Airliner's Language Glossar
Here you can find a glossar of those words used by airliners.
Many of them belong to PAN AM's legendary heritage as they have been inaugurated by PAN AM World Airways:
A -, B -, C -, D - Check: Maintance intervalls for a/c after completing a certain number of flights.
Aircrew, also flight crew or cockpit crew, are personnel who operate an aircraft while in flight. The composition of a flight's crew depends on the type of aircraft, plus the duration and purpose of the flight. Nowadays flight crew usually include 2 pilots even on widebodied aircraft. Just some years ago, like e.g. with the Boeing 727s tere have been 3 crew members. Before often 5 or more, e.g. on Soviet-Russian aircraft like on board of some Antonovs including Flight Engineer and Navigator.
A/C - abbreviation for aircraft (airplane).
Allied airlines/allied status -
"APU" - Auxiliary Power Unit
ATC - Air Traffic Control: when a PAN AM started flying there have been hardly any other airlines flying. But at a certain point/time more and more airlines started flying to destinations where PAN AM was already flying to. Due to this fact, PAN AM inaugurated ATC to controll the air traffic and ensure safe take off and touch down.
Atlantic Flights - Pan Am under its legendary pilot Charles Lindbergh laid the technical and navigational ground for the first scheduled Trans-Atlantic Passenger Flights already in the 1930s. Pan Am flew all six continents with regular passenger flights.
Barcart - PAN AM's cabin cart for beverage service (english trolley)
Berlin corridors -
Bid line -
"Blue ball" - PAN AM's blue logo from the 1960s on, the most known brand name of its time after Coca Cola.
Briefing / Briefing room -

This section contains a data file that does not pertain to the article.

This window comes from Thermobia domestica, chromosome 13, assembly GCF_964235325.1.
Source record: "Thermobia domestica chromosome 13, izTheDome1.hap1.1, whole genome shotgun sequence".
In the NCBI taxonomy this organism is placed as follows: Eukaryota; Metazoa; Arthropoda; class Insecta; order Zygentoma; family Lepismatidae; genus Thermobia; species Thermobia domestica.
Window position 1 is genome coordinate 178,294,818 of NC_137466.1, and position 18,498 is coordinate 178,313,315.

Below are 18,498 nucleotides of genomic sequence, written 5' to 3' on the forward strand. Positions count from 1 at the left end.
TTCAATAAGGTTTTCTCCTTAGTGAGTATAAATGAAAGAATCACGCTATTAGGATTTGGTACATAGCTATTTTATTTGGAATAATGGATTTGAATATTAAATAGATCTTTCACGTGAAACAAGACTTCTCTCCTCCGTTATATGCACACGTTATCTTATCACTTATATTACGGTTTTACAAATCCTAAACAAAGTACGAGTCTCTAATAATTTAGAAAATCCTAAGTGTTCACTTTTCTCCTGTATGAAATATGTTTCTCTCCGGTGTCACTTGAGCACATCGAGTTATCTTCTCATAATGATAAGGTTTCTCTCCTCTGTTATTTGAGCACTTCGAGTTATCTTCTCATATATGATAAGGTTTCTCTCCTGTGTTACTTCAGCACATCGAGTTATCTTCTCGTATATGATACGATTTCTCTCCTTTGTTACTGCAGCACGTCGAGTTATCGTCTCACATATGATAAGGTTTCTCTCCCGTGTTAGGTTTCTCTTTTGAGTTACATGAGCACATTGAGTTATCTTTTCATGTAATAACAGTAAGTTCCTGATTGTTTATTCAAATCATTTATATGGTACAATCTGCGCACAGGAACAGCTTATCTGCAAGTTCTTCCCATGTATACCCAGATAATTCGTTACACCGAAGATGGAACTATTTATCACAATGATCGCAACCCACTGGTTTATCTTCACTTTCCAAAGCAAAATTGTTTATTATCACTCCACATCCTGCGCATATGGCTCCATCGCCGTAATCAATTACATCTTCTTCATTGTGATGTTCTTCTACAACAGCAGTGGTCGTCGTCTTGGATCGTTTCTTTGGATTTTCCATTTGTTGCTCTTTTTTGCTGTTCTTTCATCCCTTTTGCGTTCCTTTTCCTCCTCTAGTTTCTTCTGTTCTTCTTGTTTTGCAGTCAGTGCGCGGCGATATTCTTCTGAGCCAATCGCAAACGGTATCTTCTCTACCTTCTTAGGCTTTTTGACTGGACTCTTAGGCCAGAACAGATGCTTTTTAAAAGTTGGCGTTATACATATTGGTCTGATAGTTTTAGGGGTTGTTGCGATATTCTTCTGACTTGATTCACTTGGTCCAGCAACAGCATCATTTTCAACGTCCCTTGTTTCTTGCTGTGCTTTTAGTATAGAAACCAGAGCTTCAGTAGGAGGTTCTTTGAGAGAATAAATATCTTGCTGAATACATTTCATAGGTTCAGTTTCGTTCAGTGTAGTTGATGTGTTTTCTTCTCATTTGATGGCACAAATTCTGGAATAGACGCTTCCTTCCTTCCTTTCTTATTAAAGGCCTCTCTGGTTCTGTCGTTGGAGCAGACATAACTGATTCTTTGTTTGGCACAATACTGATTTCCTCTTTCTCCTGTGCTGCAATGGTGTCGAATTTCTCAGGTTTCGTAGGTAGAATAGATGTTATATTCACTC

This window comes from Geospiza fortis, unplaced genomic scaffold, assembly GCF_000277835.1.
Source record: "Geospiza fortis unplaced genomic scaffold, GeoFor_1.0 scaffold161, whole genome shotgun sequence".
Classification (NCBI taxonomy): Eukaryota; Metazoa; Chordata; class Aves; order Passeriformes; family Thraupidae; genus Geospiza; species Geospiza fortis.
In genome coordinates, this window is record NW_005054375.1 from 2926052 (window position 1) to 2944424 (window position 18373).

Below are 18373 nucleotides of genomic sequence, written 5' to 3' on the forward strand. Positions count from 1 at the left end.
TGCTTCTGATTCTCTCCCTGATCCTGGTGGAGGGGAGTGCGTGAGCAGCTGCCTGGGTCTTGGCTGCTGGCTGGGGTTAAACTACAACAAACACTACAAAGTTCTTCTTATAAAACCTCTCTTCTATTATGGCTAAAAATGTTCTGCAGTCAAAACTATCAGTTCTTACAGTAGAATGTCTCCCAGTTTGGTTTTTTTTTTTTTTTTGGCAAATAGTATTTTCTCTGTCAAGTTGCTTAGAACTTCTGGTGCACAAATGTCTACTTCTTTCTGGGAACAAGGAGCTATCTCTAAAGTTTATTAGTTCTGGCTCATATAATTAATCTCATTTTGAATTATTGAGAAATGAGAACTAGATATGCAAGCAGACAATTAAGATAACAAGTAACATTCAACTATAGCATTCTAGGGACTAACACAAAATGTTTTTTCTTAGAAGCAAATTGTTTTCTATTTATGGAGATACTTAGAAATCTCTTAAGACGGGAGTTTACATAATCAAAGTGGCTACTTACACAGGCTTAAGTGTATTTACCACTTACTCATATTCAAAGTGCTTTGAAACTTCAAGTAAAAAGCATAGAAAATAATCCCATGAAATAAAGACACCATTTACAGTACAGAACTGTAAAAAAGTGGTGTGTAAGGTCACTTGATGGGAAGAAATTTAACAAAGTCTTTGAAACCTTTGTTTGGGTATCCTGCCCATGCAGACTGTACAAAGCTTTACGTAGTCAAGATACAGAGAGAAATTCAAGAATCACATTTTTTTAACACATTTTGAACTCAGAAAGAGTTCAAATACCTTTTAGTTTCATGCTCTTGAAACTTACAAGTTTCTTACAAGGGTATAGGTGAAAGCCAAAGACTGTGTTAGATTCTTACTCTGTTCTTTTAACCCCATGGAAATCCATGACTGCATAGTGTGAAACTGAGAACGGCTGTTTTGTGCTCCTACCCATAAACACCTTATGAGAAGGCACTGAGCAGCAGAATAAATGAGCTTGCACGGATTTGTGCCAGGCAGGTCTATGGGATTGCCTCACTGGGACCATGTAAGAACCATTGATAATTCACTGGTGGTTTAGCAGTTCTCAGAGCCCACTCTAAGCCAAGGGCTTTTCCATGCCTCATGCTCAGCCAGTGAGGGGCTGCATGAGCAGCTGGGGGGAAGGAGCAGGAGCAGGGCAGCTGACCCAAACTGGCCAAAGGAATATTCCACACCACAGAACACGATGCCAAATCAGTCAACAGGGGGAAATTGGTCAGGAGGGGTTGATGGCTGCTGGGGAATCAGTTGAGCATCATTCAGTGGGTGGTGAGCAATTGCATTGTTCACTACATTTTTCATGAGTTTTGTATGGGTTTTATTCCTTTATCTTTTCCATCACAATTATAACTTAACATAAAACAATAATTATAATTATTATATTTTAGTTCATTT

Business class - PAN AM inaugurated its Business class as Clipper Class ("C") . Please see "Clipper Class" and "C".
"C" - please see Clipper Class
Cabin Logbook -
Captain - the pilot designated as the Pilot-in-Command (PIC), and highest-ranking member of a flight crew.
Clipper Class - PAN AM's famous business class. PAN AM inaugurated the "C" as abbreviation for this class which all other airlines still also use as abbreviation for their business class.
Clipper Magazine - was a monthly high quality periodical on board of PAN AM's flights (in-flight magazine), and displayed (for free) in each room for guests of PAN AM's InterContinental Hotel (even after its sale) until 1991. There was a special edition in German language for the Internal German Service (I.G.S.) until 1990.
Coffee maker -
Configuration - see also South America configuration.
Crew lounge - Cockpit and cabin crew lounge
"Demo" - cabin crew onboard showing passengers onboard the safety features of the aircraft type used, done by flight attendants or by showing a safety demonstration video.
Direct flights - see also Nonstop flights
Division (s) -
"Early Bird" -
Economy Class ("Y") - Pan Am at Juan Trippe's direction 'invented' economy class, but that was right after WWII. The flying boats all had several cabins, some more luxurious than others, some with lay flat seats to sleep in others with berths, but all were considered more than coach or ecy. When PAA invented Economy Class (ECY/Y), so many airlines objected, IATA banned Pan Am from London for almost ten years! Finally all relented and today we have what we have aft the 1st Class curtain!
PAN AM inaugurated the Economy Class to enable more people to fly on a more economical basis. This led to cheaper prices and many more could afford to get to places they never had imagined to go to before. All other nowadays airlines copied this and since offer their Tourist or Economy class.